My pal Jim loaned me a movie, Dead Birds, a nifty little low-budget horror film, and I watched it this weekend. It's definitely a creeper, and it shows what someone can do with a limited budget. It's set during the Civil War and concerns a bunch of deserters who rob a bank, kill some innocent bystanders, and then hide out in an old mansion deep in the Alabama woods. Things don't go well. It actually made me jump a couple of times. (Though the DVD box art gives away one of the big scares. duh.) Jim figured I would like it because it has echoes of Robert E. Howard's Pigeons From Hell in its abandoned Antebellum mansion setting and because it pays homage to H.P. Lovecraft in that all the horrific happenings are set in motion by a book of spells. The late plantation owner was attempting to bring his wife back from the dead using the book, but instead he opened a gate to a bad bad place and let some things cross over to our side.
As soon as I saw the book I knew it would be at the root of the problem. It's strange how often spell books, scrolls, and Grimoires of arcane knowledge turn out to be the main plot point of so many horror stories. I think we can blame H.P. Lovecraft for most of that since the majority of these books are shadows of Lovecraft's fabled Necronomicon. And knowing the gentleman from Providence, I think he would be pleased. Back when Lovecraft was writing his Cthulhu mythos stories for Weird Tales, he encouraged other writers such as Robert E. Howard, Clark Aston Smith, Robert Bloch, and August Derleth to join in the fun. These writers came up with their own tomes of dangerous lore, such as Nameless Cults, The Book of Eibon, Mysteries of the Worm, and Cults of the Ghouls. Other writers over the years added more volumes to the library of Cthulhu.
But it doesn't stop there. There have been other dangerous books invented over the years, most at least partially influenced by the Necronomicon. F. Paul Wilson created the Compendium of Srem for his Repairman Jack series, an ancient volume of eldritch Lore. The Compendium of Srem is probably the most cooperative evil book out there, as it translates itself into whatever language you happen to read.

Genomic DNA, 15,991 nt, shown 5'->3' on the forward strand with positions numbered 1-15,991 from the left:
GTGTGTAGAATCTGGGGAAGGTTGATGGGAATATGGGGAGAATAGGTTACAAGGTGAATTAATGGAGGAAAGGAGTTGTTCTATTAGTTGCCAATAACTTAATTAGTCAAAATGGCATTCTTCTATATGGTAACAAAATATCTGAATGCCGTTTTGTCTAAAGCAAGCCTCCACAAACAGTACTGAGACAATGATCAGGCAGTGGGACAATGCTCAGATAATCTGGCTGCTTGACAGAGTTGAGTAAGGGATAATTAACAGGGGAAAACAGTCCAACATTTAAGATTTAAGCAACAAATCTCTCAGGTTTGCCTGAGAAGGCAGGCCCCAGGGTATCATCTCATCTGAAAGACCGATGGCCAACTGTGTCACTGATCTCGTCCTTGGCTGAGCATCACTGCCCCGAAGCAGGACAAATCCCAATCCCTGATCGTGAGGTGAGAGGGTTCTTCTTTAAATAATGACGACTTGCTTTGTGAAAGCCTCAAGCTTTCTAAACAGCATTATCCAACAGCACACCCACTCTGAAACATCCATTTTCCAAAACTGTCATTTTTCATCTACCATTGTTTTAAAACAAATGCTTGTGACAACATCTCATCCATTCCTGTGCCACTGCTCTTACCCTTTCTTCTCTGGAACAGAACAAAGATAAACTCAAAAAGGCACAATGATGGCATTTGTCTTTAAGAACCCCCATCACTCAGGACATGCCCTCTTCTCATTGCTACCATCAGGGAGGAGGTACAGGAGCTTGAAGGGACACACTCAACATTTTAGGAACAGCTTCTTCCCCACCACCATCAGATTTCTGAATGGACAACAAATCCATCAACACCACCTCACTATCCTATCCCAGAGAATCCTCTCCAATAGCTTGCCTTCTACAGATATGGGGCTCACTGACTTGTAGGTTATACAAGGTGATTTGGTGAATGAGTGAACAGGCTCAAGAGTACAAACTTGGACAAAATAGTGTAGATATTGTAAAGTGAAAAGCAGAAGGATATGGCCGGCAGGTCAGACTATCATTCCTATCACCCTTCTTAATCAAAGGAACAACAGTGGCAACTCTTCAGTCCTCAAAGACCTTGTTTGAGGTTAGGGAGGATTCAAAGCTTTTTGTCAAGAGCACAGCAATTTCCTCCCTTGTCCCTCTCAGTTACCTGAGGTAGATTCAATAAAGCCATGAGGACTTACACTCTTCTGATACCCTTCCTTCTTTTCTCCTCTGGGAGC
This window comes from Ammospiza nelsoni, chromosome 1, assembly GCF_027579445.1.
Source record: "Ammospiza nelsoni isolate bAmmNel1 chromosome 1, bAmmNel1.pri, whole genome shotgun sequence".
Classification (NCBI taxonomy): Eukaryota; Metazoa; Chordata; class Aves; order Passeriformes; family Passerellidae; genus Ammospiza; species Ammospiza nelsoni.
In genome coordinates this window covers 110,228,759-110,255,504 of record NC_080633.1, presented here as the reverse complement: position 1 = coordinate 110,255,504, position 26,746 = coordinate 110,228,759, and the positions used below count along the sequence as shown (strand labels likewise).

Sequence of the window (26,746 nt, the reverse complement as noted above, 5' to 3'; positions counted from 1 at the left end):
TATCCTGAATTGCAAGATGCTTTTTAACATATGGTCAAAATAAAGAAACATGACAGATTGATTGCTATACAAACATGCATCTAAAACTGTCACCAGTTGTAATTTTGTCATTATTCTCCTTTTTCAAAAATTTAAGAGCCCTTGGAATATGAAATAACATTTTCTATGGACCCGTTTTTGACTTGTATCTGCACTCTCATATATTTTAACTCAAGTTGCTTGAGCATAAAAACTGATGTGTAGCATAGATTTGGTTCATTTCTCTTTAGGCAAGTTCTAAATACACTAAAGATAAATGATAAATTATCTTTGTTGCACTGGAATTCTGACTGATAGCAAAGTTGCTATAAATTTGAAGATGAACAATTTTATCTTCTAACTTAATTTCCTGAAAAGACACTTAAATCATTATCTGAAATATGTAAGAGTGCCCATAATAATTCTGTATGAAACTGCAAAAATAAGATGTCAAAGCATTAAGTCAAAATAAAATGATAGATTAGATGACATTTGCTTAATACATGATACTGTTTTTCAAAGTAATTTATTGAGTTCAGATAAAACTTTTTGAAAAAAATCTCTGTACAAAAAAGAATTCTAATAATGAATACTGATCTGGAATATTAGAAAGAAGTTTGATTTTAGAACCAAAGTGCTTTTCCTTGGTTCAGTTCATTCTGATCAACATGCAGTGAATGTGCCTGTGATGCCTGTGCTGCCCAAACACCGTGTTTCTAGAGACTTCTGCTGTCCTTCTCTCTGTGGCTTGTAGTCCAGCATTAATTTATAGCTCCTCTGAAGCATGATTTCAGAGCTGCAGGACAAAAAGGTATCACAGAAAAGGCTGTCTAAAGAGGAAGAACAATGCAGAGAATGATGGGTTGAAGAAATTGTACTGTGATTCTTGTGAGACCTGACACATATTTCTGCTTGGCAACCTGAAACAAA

Terry Brooks' entire Tolkien-ish Shannara series was set into motion by a sentient grimoire called the Ildatch. It was reading this book that would eventually transform the Druid Brona into the Warlock Lord. Even a single page from the Ildatch posed a threat to the world in the novella Indomitable. A very bad book.
The movie In the Mouth of Madness, which I reviewed last month, revolves around a horror writer whose books drive his readers mad and eventually allow a doorway to the outer dark to open into our world.
Over in Marvel Comics we have the Darkhold, kind of a Necronomicon equivalent for Marvel's Cthulhu knockoff, Chthon. Various Lovecraft inspired tomes of terror have turned up on TV shows such as Charmed, Buffy the Vampire Slayer, Hercules and Xena, and many others. It's a powerful trope. (I used it myself in my story The Silent History. The titular book must never, ever be read aloud.)
So where did Lovecraft get the idea for his blasphemous book? Obviously there have been real (Real in the sense that they existed, not that they were magic) spell books over the years. John Dee supposedly had quite a collection. Lovecraft was aware of several books about the occult but he considered most of them boring and useless as fodder for his fiction. He preferred to just make everything up. The most probable inspiration was Robert Chamber's book The King in Yellow, which features a story about a play called the King in Yellow, which drives mad anyone who reads it. I suppose it was never performed. Lovecraft mentions The King in Yellow in his pseudo essay The History of the Necronomicon, saying that King in Yellow was probably influenced by the actual Necronomicon. More likely it was the other way around.
(It just occurred to me that a fun Cthulhu mythos story would have some idiot scanning the Necronomicon and uploading it to Google Books. Feel free to steal the idea. Just send me a copy.)
Anyway, somewhere in the vast library of books that were never written is a section kept separate from the rest of the library. A dark corner with one blinking overhead light, where the shelves tilt and the geometry seems wrong. Here are housed those blasphemous books of arcane knowledge and eldritch lore.